Art Peck, who led The Gap through a tumultuous five years of sagging sales and a fading image as a trendsetter, “stepped down” as CEO yesterday. Robert J. Fisher, son of founders Doris and Don Fisher and the company’s current non-executive chairman, is replacing him on an interim basis.
“The news comes as the company is splitting into two publicly traded companies, one for its Old Navy brand and another for the Gap, Banana Republic and its lesser known brands like Athleta, Intermix and Hill City, the AP’s Anne D’Innocenzio and Joseph Pisani write.
“Like many mall-based clothing chains, Gap is struggling to turn itself around as shoppers go online or to discounters like T.J. Maxx for their clothing. But Gap, which defined casual dressing in the 1990s, has also long struggled with its own deep-rooted problems -- its offerings have failed to stand out from that of its rivals,” they continue. “Peck had been promising investors that a turnaround is in the making. But instead, the chain has struggled with sales declines, and has had to keep discounting its merchandise to get customers into its stores.”
The company’s news release played up Peck's contributions to the tech side of the business.
“Under Art’s tenure as CEO, we have made progress investing in capabilities that bode well for the future such as expanding the omni-channel customer experience and building our digital capabilities,” Fisher said.
“Peck, a former consultant, prized data over design as Gap CEO,” writes Micah Maidenberg for The Wall Street Journal. “He eliminated the chief creative positions at the company’s brands and put operational executives in charge. He closed hundreds of stores and shortened production lead times to better match supply with demand.
“Nevertheless, profit is down more than 20% since Mr. Peck was named CEO in 2015, while sales over that period barely budged. Net income totaled $1 billion for the year that ended in February, down from $1.26 billion in 2015. Sales over that period increased less than 1% to $16.58 billion,” Maidenberg continues.
“It wasn't enough to turn the iconic retail brand around. Since stepping into the top role in 2015, Peck has tried to steer the company through some of the most challenging years in its history. Gap’s stock value has plummeted by more than 50% in four years due to falling sales, rising inventory levels and significant drops in revenue,” Katie Burke points out in San Francisco Business Times.
“Peck was expected to stay on with Gap through the spinoff, and Wall Street responded poorly to the announcement Thursday. Gap’s (GPS) stock plunged 12% during after hours trading. The company also warned investors of weak sales during the third quarter and unexpectedly trimmed its guidance for the remainder of the year,” Nathaniel Meyersohn reports for CNN Business.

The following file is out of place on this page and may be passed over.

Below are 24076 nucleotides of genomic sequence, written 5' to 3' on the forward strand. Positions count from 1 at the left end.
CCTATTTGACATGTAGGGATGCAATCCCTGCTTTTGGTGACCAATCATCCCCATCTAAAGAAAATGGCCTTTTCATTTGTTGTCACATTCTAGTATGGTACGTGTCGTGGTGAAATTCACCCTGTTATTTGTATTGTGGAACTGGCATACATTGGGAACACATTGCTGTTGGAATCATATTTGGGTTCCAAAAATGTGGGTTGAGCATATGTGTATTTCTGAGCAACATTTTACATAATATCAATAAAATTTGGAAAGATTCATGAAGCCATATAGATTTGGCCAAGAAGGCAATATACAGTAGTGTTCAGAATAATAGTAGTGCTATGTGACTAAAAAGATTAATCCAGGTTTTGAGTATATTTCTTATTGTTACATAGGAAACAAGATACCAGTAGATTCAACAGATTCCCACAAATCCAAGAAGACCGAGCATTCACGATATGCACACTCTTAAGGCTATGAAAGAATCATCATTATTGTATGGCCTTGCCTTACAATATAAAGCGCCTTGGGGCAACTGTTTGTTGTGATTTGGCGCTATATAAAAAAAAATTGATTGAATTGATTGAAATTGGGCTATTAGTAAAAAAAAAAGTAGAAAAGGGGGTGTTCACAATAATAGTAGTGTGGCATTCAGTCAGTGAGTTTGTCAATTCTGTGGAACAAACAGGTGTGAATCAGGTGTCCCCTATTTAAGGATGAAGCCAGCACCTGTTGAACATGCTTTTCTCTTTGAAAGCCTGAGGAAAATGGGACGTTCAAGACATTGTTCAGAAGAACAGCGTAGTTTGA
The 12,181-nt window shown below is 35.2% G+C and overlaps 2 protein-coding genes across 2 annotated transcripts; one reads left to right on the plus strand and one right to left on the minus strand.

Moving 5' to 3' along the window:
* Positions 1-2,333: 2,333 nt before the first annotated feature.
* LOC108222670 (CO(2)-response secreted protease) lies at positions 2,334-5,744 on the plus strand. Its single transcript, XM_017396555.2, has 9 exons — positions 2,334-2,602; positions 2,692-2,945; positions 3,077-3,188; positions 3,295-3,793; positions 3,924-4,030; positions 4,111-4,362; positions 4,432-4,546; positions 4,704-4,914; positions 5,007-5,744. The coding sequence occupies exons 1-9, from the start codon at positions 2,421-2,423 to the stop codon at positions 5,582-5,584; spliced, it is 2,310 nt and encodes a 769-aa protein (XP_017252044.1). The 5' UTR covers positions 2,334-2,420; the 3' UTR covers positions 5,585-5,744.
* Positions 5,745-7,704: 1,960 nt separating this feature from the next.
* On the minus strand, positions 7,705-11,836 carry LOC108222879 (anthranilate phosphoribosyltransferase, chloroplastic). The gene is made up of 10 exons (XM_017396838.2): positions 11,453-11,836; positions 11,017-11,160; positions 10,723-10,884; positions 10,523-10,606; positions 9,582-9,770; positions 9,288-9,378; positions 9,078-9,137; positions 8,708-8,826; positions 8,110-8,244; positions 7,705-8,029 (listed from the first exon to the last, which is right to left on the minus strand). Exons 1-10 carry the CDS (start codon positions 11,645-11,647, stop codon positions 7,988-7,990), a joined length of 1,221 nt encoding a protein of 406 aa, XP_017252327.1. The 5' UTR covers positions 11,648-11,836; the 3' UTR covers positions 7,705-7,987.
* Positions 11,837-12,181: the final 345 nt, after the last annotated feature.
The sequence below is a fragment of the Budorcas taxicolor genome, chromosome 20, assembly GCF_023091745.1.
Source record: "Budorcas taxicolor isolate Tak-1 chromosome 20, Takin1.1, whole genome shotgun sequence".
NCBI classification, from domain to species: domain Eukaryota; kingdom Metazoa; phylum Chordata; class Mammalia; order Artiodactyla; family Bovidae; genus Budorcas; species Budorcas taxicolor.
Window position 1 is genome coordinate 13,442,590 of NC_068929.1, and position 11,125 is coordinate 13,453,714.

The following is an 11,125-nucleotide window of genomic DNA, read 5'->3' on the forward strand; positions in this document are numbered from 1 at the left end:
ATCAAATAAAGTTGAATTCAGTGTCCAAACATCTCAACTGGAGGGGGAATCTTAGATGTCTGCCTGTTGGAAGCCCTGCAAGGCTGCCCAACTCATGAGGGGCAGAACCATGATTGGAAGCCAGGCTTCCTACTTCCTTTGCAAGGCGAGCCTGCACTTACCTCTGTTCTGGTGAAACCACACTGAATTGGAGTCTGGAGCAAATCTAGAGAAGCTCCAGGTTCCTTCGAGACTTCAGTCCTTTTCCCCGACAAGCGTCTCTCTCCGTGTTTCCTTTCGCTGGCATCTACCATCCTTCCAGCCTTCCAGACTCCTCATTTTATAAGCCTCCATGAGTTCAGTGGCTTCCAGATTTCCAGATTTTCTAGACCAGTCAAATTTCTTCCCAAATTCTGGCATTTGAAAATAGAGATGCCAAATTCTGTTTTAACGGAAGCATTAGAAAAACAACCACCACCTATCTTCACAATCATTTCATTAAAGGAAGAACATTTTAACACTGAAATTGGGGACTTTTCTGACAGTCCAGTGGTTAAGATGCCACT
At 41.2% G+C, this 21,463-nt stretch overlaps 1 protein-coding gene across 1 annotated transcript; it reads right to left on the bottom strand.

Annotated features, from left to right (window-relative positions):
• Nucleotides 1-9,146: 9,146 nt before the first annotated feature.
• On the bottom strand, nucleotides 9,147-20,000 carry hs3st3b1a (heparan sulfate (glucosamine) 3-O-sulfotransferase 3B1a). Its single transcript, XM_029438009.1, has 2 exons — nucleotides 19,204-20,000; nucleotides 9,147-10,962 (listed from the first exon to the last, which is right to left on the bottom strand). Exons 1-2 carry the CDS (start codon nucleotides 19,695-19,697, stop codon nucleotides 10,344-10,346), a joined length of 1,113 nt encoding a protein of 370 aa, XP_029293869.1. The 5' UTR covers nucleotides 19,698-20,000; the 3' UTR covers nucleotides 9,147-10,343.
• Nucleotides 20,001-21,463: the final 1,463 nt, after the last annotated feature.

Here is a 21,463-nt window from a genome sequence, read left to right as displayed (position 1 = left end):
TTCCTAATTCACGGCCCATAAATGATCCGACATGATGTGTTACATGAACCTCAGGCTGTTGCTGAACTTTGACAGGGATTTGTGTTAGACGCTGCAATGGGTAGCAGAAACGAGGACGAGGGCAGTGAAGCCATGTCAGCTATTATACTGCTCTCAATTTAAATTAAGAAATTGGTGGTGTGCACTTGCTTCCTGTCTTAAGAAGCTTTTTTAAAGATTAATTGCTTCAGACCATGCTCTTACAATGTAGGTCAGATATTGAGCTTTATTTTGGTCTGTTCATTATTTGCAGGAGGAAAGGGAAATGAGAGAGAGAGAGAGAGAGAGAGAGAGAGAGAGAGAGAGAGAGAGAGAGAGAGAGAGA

“This was a challenging quarter, as macro impacts and slower traffic further pressured results,” CFO Teri List-Stoll states in the news release. The company will release it third quarter earnings results on Nov. 21.
“Despite sales woes, Peck received a 33% pay increase in 2018, according to a Securities and Exchange Commission filing. When combined with stock awards, Peck’s total salary package reached a total of $20.8 million,” Bethany Biron writes for Business Insider.
“Peck also received criticism in September for describing Banana Republic as a ‘skinny brand,’ when commenting on the brand’s lack of size inclusivity. Banana Republic sells clothing up to size 16 in stores and size 20 online, though in an interview with Bloomberg, Peck said he would like to go up to size 26 or larger,” Biron continues.
“Plenty of other leaders have effectively taken the blame for Gap’s woes in the Peck era,” observes Bloomberg’s Sarah Halzack.
“Rebekka Bay, Gap’s one-time creative director, was pushed out in early 2015 after Peck was named CEO. Marissa Webb, creative director at Banana Republic, departed later that year. Andi Owen, the president of Banana Republic, departed in 2017. Jeff Kirwan, president of Gap brand, was axed in 2018 as the brand struggled with major inventory management issues. Owen and Kirwan, in particular, had been handpicked by Peck to lead a comeback,” Halzack writes.
While fashions come and go, it helps to have a consistent vision guiding strategy.
“As the Board evaluates potential successors, our focus will be on strong leadership candidates with operational excellence to drive greater efficiency, speed and profitability,” Fisher stated yesterday.
Apparently, though, an eye for what’s next would help, too.